Amity reveals herself and many other midwives often say the job isn’t worth it, they could go get a job in a supermarket and it would mean at least the same money but a lot loss stress. So why do these midwives stay? Because they want to help the women, the new mothers, those with difficult birth, or those going through baby loss.
On TV fictional midwives either present day or in the days gone by such as Call The Midwife are portrayed as there always been enough staff, beds for mother and baby as well as having lots of time to sit and help the new mums etc. In reality the real maternity service has a heck of a lot of tests, measurements to be done repeatedly as well and reams and reams of paperwork that takes hours to be done. Which I honestly cannot blame the midwife feeling resentful to paperwork when it is stopping them from doing the caring which they originally signed up to do when they became midwives.
As with most inspectorate bodies, when the CQC turns up on a maternity ward they don’t see the shifts where there are only 2 midwives on a post-natal ward with 20 mother & babies to be cared for. They simply don’t see the stress the midwives are under, whether it’s from urgently sending for a doctor to check a baby’s heartbeat and as the Doctors are also short staffed the midwife is worried, they won’t get there in time. They do not see the midwife working way past the end of her shift to fill in her paperwork which means by the time she gets home she won’t get time with her own children as they will already be in bed. They don’t see the midwives going the extra mile trying to source clothes and baby equipment for a mum who has nothing.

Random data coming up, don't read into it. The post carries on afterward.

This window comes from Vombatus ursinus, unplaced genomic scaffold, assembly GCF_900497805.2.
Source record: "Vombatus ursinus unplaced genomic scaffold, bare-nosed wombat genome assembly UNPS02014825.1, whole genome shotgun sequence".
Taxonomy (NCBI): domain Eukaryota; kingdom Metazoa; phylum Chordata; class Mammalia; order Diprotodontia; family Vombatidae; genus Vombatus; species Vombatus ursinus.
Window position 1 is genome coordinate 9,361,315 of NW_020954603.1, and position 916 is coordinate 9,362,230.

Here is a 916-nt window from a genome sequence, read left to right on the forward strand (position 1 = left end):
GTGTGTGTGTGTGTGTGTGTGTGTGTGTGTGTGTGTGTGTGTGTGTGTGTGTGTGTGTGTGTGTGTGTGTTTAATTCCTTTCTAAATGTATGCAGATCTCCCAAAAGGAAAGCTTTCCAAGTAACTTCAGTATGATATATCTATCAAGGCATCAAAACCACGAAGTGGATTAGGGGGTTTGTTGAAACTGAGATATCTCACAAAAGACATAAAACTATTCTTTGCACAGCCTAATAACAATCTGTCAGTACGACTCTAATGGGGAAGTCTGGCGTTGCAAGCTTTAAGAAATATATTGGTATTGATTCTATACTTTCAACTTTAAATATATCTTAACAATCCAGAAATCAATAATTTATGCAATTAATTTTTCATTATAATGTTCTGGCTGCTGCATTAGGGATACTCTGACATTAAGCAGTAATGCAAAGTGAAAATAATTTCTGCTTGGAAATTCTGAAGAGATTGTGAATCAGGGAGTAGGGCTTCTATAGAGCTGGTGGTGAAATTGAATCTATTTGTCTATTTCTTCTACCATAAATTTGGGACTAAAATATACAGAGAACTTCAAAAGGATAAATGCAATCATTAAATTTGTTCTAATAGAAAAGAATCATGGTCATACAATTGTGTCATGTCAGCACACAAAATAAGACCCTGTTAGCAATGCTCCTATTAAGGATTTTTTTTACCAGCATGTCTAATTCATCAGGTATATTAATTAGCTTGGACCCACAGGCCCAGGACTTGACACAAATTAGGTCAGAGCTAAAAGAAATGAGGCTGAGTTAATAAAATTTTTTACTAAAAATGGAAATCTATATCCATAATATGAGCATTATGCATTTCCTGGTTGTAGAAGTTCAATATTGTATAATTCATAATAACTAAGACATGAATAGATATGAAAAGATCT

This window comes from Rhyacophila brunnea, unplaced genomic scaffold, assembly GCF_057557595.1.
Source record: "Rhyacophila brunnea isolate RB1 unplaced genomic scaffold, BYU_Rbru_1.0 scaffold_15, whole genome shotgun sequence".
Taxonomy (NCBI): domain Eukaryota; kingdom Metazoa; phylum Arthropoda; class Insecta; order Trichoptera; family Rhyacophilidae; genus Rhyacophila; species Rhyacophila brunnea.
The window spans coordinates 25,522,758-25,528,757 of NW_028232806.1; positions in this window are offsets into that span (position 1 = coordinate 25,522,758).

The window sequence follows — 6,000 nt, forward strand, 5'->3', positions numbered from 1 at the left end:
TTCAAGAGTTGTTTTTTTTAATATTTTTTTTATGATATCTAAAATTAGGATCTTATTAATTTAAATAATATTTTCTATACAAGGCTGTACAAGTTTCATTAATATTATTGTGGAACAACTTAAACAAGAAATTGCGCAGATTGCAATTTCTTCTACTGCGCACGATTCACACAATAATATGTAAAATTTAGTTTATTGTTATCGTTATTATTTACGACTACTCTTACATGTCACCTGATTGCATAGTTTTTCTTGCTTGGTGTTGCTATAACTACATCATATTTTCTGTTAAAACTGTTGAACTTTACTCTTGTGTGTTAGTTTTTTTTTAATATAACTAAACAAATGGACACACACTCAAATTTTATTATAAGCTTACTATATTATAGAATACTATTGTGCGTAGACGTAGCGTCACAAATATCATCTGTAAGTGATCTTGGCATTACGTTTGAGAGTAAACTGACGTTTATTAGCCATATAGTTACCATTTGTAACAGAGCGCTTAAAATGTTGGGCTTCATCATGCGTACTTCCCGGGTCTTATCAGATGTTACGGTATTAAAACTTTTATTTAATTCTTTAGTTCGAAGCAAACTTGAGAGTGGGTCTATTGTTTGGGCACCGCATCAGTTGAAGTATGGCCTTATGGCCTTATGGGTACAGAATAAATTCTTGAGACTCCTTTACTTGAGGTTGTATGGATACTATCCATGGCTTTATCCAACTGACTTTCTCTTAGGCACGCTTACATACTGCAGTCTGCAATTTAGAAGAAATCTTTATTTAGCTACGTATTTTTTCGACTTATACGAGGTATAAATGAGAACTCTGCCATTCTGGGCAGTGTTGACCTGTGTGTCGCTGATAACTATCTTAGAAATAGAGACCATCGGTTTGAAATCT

So how would Amity changes things? Amity would propose a further set of “6 C’s” be brought into action, Choice, Consent, Creativity, Connection, Collaboration and most important of all and the ultimate goal, Change.
Having said the negatives about being a midwife and the current maternity services please don’t go into the book thinking it may be all negative as the author, Amity Reed does cover how bad things can be, but she also puts forward a solution to every problem she raises.
I found it interesting to read how things seem to be going full circle with less births being in hospitals and more of a push towards birth centres and/or home births. I could go on and on about this book, it’s a subject I find fascinating after two pregnancies myself, the first one in 1993 ending at 22.5 weeks in a “silent miscarriage” on 15/03/93 in a hospital side room, with me confused, scared, no explanations, uninformed, given drugs to bring on a “natural” birth. Eventually giving birth to my son on a commode that had been brought in when I asked to use the toilet. Then the next morning listening to all the other mum rightly so talking about their healthy babies. Then another pregnancy in 1996 that resulted in me giving birth a baby girl on the 29/02/96 with the help of an amazing midwife who stayed well past her shift as the labour ward was so under staffed. She even came in early for her next shift and made a point of dropping in on me to ask how myself & my daughter were.
To sum up I truly found the book interesting, informative, and enlightening. I wholeheartedly hope the changes Amity talks of in this book come sooner rather than later. I hope our NHS remains what it was set up as, a free care to all, whenever it is needed and not sold off becoming privately owned. I also understand that those in the NHS deserve fair pay and fair working conditions. Why do those in power not speak to and work with those who work the front line on the wards to create an even better service for everyone?